This is my third novel by Urrea and it has opened a new dimension of this author for me. One of his previous books, The House of Broken Angels, was an affectionate portrait of an extended Mexican-American family in San Diego; I’ve read that one of the angels was based on Urrea himself. This book centers on the experience of a woman who grew up in the New York area and dispensed coffee and doughnuts for the Red Cross on the front lines in Europe during World War II. Urrea dedicated this book to his Anglo mother Phyllis who like the fictional Irene grew up in New York and was a member of a three-woman crew that drove an American Red Cross club mobile in Europe traveling the roads as he described.
The dialogue reads like movies of the era, clever and brave chat in the face of horror, danger, and death. And that was what was called for from these women who brought a bit of home to the front. From the outset I had the feeling that this fictional book was intent on faithfully recording the work of the women in the Red Cross corp in the midst of the war. We learn how they were trained, where they went, and the conditions they experienced.
In the case of the fictional truck, called the Rapid City, it was outfitted with doughnut and coffee makers and stopped wherever they were needed to crank out wisecracks, along with the caffeine and sugar. The two women at the center of the story were the New Yorker Irene and Dorothy, a farm girl from Indiana who was adept at driving big vehicles. Their experiences include being separated from their unit of soldiers, being caught in a firefight in a village somewhere in France, meeting Patton, being at Buchenwald in the days after it was liberated, being in a terrible accident.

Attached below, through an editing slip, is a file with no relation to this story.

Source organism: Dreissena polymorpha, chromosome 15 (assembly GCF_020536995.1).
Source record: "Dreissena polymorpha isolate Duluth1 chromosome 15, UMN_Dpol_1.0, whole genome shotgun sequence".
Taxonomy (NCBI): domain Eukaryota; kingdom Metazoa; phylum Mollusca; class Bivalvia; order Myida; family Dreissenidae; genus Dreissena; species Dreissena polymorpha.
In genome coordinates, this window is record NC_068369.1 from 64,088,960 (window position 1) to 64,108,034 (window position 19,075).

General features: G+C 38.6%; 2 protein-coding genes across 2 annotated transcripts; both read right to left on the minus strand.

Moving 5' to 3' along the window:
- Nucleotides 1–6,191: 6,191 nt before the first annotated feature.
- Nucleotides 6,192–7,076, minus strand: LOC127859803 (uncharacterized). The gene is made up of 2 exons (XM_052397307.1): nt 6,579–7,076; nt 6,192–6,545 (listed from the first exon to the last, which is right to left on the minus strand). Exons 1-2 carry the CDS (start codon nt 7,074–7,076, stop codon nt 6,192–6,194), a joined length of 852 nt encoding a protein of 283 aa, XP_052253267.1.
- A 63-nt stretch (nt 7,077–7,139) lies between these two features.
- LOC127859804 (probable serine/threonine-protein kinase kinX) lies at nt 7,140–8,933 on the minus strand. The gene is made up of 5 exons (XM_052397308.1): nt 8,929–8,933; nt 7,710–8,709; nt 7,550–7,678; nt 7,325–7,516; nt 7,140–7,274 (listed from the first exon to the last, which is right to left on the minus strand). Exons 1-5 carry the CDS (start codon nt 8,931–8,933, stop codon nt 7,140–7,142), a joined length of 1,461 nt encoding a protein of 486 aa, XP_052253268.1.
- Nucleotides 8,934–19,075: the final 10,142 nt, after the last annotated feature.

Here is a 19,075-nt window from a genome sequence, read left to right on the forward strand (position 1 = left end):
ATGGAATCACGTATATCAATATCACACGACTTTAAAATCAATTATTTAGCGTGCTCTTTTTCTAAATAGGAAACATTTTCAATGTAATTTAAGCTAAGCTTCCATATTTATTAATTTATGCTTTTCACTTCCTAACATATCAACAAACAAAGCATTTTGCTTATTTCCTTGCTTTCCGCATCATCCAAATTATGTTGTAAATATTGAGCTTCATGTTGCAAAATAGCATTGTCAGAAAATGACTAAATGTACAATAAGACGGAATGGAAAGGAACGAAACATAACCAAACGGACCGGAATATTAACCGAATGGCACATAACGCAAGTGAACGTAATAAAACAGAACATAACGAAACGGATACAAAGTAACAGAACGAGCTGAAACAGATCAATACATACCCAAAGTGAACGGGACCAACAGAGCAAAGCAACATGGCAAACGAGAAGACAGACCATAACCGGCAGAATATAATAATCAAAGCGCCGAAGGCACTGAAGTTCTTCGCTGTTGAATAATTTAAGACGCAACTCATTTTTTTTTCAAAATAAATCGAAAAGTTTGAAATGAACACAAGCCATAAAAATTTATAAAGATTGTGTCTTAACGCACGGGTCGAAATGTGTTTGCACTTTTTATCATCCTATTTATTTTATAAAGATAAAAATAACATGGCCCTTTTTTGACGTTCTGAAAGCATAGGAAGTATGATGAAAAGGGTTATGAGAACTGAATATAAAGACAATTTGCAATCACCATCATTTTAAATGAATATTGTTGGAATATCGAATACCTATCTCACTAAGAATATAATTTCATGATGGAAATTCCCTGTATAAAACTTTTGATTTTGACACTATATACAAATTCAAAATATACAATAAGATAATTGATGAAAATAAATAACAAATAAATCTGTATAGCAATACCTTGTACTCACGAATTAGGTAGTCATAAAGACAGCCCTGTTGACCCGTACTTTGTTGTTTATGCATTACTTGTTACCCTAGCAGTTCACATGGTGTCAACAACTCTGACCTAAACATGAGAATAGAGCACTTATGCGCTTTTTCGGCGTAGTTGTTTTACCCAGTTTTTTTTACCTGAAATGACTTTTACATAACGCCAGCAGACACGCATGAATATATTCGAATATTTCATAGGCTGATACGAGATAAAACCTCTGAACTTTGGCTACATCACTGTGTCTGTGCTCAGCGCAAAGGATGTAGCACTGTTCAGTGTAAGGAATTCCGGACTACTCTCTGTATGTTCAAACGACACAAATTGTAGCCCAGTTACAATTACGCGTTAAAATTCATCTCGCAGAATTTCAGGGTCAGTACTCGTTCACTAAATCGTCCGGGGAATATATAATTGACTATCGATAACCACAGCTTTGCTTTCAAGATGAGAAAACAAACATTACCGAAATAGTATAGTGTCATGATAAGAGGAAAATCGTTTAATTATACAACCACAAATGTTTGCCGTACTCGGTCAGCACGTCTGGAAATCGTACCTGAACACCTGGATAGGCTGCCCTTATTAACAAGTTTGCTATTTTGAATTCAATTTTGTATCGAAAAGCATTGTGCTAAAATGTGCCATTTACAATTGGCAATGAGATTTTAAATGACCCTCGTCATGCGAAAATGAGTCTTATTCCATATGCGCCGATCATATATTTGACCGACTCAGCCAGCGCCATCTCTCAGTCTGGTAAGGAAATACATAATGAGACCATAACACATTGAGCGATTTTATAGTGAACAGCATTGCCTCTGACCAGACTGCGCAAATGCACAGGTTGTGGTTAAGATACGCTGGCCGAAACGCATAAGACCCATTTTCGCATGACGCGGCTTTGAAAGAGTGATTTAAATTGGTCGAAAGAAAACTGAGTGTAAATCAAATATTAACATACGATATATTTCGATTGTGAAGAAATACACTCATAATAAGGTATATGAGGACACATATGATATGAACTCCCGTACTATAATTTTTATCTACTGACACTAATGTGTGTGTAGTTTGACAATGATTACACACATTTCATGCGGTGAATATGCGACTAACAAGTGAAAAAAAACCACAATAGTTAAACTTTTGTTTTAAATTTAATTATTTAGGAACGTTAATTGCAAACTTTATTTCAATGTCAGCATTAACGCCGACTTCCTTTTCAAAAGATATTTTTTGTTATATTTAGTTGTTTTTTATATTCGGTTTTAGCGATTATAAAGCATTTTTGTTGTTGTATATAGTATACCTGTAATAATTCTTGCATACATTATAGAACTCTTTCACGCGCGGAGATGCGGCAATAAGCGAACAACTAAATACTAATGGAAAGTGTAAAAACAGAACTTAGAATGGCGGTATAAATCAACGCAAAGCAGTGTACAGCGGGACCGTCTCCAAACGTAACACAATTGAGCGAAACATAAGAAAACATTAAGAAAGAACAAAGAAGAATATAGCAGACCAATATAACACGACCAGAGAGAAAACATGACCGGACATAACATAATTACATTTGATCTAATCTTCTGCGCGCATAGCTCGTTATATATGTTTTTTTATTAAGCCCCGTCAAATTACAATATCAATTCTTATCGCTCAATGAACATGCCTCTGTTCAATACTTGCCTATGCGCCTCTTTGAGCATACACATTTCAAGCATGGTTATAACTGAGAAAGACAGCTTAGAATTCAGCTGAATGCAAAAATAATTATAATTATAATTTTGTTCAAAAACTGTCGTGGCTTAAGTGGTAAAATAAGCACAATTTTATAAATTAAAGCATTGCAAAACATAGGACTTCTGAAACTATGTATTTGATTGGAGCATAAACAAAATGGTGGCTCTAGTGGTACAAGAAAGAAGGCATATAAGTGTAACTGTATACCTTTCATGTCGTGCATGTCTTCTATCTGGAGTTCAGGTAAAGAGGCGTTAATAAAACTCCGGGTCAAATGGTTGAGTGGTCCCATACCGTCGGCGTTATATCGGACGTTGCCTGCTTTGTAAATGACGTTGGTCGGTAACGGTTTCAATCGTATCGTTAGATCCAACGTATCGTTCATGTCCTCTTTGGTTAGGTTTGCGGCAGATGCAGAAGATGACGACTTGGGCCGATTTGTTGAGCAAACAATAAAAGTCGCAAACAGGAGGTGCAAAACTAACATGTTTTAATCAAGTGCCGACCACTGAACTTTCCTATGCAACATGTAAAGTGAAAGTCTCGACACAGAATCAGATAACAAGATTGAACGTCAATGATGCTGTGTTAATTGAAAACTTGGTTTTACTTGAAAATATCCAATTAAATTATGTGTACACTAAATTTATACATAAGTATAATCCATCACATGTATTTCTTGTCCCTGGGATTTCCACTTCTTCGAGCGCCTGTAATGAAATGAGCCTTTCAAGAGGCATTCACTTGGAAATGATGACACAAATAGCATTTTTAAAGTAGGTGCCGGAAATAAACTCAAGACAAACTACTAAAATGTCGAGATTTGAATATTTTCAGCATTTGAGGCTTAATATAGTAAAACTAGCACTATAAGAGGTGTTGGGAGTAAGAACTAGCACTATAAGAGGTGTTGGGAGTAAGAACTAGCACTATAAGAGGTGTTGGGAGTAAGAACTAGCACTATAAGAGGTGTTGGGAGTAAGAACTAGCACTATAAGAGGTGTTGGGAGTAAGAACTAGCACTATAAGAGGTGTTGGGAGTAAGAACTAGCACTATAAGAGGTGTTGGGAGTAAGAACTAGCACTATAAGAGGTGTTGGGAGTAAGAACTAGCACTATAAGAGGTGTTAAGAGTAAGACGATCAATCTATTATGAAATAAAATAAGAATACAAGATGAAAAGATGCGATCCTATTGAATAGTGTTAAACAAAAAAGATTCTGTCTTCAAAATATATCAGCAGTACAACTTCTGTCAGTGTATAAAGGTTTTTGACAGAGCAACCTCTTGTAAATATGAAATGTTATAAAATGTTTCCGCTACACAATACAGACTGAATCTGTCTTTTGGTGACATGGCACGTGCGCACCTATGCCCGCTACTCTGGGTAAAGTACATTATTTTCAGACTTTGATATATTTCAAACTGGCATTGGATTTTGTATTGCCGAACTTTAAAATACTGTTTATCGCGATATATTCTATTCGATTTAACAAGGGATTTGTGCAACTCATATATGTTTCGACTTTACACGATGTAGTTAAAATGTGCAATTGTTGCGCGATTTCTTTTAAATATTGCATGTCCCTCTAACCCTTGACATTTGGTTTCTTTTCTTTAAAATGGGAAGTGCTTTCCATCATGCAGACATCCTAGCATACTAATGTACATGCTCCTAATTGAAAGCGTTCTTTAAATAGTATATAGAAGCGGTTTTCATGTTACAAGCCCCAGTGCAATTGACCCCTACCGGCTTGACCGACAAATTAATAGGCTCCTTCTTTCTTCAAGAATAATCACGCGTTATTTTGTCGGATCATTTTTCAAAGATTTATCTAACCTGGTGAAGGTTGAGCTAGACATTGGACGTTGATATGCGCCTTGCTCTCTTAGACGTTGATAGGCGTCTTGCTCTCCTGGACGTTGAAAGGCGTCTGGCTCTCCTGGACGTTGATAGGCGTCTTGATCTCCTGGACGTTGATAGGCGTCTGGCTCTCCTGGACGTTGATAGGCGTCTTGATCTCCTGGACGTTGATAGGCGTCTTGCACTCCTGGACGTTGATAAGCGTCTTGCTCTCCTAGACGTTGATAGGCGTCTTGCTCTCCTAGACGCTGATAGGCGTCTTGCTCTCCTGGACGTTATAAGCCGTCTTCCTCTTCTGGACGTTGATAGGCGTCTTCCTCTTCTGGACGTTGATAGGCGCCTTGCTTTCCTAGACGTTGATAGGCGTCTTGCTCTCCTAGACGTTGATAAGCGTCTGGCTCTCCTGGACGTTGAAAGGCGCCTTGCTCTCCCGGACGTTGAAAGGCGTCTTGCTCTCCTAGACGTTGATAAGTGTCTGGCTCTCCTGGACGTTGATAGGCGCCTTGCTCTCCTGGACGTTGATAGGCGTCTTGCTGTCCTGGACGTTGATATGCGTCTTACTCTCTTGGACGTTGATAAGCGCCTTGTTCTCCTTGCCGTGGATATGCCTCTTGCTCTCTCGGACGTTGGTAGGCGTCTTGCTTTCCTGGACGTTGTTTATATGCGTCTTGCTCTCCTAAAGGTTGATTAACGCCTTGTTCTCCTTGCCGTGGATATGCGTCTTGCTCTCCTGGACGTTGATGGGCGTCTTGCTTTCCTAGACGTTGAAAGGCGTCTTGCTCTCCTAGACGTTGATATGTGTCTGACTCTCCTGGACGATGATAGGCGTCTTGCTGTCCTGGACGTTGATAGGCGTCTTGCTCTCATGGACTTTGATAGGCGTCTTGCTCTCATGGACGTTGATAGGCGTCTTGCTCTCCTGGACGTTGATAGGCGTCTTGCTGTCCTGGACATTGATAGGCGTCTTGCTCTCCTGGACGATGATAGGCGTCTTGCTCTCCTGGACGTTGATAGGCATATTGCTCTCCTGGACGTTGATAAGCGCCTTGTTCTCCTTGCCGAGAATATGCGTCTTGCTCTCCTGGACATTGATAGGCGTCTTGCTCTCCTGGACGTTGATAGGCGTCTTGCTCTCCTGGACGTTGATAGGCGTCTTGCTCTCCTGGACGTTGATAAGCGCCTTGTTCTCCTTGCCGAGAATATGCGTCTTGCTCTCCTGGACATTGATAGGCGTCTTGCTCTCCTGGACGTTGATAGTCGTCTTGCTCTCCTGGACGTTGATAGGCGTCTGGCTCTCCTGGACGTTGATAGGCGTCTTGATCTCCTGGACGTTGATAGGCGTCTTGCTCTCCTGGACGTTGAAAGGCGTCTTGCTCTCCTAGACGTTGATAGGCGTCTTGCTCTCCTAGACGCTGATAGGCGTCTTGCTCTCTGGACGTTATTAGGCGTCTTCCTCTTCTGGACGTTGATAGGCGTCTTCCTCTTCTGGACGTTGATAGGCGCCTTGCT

In his very helpful and moving Author’s Note, Urrea said he had originally intended to write a non-fiction account of what his mother experienced. The Red Cross archive detailing the routes, the personnel records of participants, everything, was destroyed in a fire in the 1970s. He used personal letters, a self-published book, newspaper interviews, and recorded interviews as the basis for his fiction. After his mother’s death, he became friends with his mother’s truck-mate, a woman named Jill. He and his wife visited Jill for years and heard all her stories of that time. Even when she was 100 years old she could deliver those wisecracks.
Urrea tells this story with great warmth, making it irresistible.
Luis Alberto Urrea, Good Night, Irene, Little, Brown and Company, 2023, 407 pages (I listened to the audiobook read by the author). Available at the public library.